Reliable & Flexible Electronic Safe and Arm Device
An Electronic Safe and Arm Device (ESAD) is designed for mission critical applications where a reliable arming and firing sequence with precise timing events is vital. Used for flight termination systems and rocket motor ignition, our ESADs meet the stringent requirements of RCC-319 and MIL-STD-1901A. Utilized with our bulk Destruct Charge or Linear Shaped Charge, our fully electronic device interfaces with a flight termination receiver, or mission controller, through a customizable input connector. This device outputs a high voltage firing current to initiate single or dual Low Energy Exploding Foil Initiators (LEEFIs). Our ESADs can be integral with the LEEFI energetic output or can initiate the LEEFIs through a high voltage flex tip. Also referred to as a high-energy electronic initiator firing unit, this device meets safety board requirements by incorporating two unique inhibits that must be satisfied prior to firing. Both “armed on the ground” and “armed after safe separation” approved variants are available.
The most recent pyro-technology type is the High Voltage Safe and Arm Device (HV SAD). Unlike all other safe and arm devices, it is an inline safe and arm, meaning, there is no physical block between the firing energy and the output pyrotechnic device. The output pyrotechnics for a HV SAD is an exploding foil initiator. For a high voltage safe and arm system to be considered a safety system, there are few requirements it must meet. It can only utilize insensitive secondary explosives. These are listed in MIL-STD-1316. And its initiator must require greater than 500 volts DC for initiation of the output. The two requirements are achieved by using what we call an exploding foil initiator (EFI). And the EFI is the fundamental enabling technology for the high voltage, safe and arm.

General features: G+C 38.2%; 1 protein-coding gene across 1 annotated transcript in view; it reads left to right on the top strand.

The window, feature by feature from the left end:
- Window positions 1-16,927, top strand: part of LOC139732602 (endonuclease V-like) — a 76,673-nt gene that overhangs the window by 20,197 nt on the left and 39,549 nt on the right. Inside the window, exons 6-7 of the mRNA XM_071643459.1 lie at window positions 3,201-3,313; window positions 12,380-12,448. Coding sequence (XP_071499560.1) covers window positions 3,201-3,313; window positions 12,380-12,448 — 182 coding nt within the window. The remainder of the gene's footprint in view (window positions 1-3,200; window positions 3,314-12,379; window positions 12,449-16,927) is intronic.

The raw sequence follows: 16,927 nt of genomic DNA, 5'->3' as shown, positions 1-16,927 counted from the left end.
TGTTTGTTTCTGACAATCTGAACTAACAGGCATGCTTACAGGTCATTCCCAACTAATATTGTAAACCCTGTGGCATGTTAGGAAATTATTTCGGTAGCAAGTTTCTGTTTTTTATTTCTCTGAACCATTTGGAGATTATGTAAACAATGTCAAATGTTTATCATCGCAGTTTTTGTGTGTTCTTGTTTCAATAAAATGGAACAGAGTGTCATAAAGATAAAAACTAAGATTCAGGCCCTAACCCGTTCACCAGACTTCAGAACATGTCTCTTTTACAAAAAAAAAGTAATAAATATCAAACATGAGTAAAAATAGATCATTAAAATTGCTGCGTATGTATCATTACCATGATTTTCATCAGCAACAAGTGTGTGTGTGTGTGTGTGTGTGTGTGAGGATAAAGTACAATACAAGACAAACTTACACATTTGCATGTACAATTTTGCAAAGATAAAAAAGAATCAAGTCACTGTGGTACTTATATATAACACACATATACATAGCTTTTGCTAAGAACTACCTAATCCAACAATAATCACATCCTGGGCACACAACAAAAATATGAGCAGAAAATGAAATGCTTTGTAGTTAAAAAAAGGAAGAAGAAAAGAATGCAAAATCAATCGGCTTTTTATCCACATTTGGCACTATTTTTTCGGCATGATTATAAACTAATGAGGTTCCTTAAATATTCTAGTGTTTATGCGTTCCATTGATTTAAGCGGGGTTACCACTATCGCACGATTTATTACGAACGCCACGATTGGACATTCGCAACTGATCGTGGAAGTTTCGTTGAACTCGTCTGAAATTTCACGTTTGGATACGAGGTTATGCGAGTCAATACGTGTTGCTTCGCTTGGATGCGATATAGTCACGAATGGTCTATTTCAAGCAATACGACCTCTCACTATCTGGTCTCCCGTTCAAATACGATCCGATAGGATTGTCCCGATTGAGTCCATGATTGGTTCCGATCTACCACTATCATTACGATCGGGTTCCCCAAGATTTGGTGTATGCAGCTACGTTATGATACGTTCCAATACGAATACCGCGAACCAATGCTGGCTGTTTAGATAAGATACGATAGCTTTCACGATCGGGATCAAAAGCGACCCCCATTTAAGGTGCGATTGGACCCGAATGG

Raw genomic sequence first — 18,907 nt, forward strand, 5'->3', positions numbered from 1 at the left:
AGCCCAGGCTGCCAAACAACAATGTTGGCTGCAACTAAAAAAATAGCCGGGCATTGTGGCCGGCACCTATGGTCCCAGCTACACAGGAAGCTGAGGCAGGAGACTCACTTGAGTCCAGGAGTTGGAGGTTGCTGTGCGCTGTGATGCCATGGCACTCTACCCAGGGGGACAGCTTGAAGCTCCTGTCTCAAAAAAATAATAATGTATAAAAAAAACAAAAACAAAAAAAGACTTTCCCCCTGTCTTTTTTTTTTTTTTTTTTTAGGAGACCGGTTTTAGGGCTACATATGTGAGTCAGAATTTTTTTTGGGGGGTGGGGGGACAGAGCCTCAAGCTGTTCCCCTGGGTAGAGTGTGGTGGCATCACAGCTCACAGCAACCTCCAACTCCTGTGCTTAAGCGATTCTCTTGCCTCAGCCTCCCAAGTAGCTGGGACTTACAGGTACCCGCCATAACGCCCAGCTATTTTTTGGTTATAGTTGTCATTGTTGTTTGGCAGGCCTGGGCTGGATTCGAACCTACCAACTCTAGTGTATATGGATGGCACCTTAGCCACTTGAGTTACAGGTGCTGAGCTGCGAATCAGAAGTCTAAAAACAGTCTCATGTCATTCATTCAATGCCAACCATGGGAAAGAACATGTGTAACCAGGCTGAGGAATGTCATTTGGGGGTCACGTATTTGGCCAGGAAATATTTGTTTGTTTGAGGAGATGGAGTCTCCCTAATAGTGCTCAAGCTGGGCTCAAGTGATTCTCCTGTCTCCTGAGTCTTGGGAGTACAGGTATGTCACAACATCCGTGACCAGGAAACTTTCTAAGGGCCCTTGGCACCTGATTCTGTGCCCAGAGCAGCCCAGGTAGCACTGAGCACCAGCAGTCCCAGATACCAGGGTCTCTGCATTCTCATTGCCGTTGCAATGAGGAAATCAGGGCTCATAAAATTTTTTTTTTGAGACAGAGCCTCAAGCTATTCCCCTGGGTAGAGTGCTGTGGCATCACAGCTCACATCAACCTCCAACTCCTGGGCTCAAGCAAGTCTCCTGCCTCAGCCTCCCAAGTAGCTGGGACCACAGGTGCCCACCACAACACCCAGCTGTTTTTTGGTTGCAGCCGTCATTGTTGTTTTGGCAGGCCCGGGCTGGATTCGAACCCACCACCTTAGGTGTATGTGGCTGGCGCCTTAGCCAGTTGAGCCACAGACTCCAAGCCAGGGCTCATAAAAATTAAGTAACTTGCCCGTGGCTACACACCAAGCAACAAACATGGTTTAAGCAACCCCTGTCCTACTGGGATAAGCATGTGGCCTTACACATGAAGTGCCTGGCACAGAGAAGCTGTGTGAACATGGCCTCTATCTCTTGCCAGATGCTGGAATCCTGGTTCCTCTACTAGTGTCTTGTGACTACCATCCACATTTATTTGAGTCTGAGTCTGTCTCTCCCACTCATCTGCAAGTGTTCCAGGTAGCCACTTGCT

Sandia developed this enabling technology in the 90s, which does not depend on heat to ignite the pyrotechnic. Instead it uses an insensitive secondary explosive which is directly initiated with a high velocity detonation impact. The high velocity flyer is generated by discharging very high current (>1000A) through a small reactive semiconductor which then explodes and propels a tiny flyer at velocities greater the 3000m/s into the explosive pellet. Due to the insensitivity of this technology and the very specific electrical impulse required to fire it, the U.S. Safety Board community allowed for the use of an all-electronic firing system without the need for mechanical/physical barriers. Arming requires 3 MOSFETs to close in order to charge the
high voltage capacitor:
► Two Static
► One Dynamic
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